I don’t mean to make this group sound utopian. By any sociological definition it isn’t even a fully functioning community. However, what we have is made possible in part because having rejected a particular norm, we can assume certain shared values and interests. But those values aren’t necessarily religious ones. We’ve all simply begun with an assumption that family is more important than institutions and that we each are responsible for and to our own, and from that starting point, it’s been possible to accept at least the idea that we are also responsible for and to one another — not through schools, governments, and charities but directly and personally. That’s about as much as can be expected, I think, of a bunch of people raised in the 1970s and ’80s. But our kids? Community is the model of human interaction they’re learning to see as normal. And that, more than anything else about homeschooling — maybe more than anything else, period — gives me hope. Armed with the notion that our shared humanity matters more than our shared institutions, who knows what they could accomplish?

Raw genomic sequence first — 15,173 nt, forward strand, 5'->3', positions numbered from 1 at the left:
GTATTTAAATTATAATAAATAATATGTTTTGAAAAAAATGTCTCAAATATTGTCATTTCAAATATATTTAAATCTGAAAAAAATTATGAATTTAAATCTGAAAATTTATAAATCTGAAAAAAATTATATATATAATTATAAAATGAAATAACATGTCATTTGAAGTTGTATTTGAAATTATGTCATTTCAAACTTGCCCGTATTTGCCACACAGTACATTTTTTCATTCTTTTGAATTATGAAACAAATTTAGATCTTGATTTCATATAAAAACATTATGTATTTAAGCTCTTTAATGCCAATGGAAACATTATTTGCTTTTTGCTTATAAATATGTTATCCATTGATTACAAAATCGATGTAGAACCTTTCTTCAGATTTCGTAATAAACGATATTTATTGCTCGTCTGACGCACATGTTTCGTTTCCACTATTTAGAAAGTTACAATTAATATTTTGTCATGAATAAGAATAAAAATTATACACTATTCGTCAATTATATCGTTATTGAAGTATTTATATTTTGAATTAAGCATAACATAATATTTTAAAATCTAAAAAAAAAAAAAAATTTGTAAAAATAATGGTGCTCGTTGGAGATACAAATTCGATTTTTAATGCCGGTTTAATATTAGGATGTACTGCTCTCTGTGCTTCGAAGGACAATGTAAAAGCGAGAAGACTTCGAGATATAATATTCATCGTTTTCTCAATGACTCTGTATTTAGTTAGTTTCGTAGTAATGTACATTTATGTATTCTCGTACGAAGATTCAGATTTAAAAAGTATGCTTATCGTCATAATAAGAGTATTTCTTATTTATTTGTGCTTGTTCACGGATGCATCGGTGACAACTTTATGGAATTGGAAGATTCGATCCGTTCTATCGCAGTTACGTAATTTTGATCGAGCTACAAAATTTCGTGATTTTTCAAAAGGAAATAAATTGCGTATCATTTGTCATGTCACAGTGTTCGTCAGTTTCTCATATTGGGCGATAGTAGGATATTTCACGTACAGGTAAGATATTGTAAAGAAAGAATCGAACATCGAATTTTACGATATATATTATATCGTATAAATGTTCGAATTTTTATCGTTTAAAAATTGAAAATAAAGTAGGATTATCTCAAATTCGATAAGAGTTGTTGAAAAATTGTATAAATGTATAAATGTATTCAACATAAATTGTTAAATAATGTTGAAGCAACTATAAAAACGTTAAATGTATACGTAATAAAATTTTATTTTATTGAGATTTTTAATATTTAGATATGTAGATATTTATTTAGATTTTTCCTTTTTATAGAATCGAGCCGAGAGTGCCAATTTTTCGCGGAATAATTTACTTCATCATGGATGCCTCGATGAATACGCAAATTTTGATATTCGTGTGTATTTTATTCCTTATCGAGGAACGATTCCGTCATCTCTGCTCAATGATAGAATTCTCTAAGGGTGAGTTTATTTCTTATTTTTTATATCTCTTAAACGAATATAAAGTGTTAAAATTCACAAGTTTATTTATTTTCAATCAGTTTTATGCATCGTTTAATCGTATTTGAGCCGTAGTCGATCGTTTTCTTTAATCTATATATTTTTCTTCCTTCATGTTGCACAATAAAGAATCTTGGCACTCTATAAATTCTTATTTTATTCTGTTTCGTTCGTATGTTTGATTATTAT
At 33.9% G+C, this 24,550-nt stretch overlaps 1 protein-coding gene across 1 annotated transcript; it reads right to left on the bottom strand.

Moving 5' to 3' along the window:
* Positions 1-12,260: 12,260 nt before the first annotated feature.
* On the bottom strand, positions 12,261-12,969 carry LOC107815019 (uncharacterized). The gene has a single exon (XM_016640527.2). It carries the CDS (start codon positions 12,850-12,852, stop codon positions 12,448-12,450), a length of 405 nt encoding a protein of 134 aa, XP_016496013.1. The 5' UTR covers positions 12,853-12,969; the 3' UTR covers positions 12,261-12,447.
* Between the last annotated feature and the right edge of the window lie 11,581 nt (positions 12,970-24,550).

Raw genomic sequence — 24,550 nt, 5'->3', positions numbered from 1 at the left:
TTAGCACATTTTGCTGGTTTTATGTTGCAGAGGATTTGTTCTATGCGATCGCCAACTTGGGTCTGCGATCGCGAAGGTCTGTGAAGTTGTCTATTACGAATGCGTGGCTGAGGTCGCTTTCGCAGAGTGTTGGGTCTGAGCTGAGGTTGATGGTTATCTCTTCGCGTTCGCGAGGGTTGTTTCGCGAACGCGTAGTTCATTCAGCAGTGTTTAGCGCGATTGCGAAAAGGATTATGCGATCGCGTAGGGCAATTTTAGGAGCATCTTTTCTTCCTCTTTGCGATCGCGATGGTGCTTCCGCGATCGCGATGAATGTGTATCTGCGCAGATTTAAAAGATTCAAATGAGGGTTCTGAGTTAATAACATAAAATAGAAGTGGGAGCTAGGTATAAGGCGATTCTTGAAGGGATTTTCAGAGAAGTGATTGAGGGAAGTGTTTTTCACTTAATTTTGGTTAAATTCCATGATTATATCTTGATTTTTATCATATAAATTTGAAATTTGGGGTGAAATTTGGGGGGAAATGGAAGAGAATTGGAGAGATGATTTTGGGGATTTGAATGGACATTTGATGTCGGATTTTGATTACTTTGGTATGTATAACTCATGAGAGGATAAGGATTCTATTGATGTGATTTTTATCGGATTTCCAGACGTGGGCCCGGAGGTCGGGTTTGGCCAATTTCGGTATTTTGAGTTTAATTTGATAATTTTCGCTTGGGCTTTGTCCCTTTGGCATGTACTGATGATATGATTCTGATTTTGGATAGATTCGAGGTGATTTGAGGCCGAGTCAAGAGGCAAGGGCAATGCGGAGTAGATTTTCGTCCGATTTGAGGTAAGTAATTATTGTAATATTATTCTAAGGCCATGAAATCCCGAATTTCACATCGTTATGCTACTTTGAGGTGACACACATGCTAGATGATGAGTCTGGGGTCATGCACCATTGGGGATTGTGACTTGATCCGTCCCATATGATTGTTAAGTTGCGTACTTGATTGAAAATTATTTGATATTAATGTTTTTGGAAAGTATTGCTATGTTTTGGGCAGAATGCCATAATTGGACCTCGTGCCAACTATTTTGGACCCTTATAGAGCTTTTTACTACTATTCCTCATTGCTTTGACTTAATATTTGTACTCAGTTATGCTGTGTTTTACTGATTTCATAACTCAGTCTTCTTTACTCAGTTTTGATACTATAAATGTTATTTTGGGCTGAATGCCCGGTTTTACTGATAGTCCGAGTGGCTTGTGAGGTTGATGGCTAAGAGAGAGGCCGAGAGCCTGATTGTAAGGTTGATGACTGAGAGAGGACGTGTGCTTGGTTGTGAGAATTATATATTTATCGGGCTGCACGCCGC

So forget about homeschooling as a flight from anything. We’re not abandoning our community. We’re learning to build one.

Image credit and courtesy of photographer Angie Hill and her son, Braxton.

David Walbert is a writer, historian, educator, craftsman, gardener, erstwhile physicist, sometime duck rancher, recovering foodie, and aspiring raconteur. He writes about various of those things for The New Agrarian, and also for his Compendium of Instruction and Entertainment. Read more about David here

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  1. In at least one sense, ALL schooling is homeschooling, in the sense that children derive their attitudes towards learning from their parents, and no schooling is likely to be effective without support from the home. Formal schooling is a convenience, to be abandoned when it is no longer convenient, or no longer fulfills the goals of education.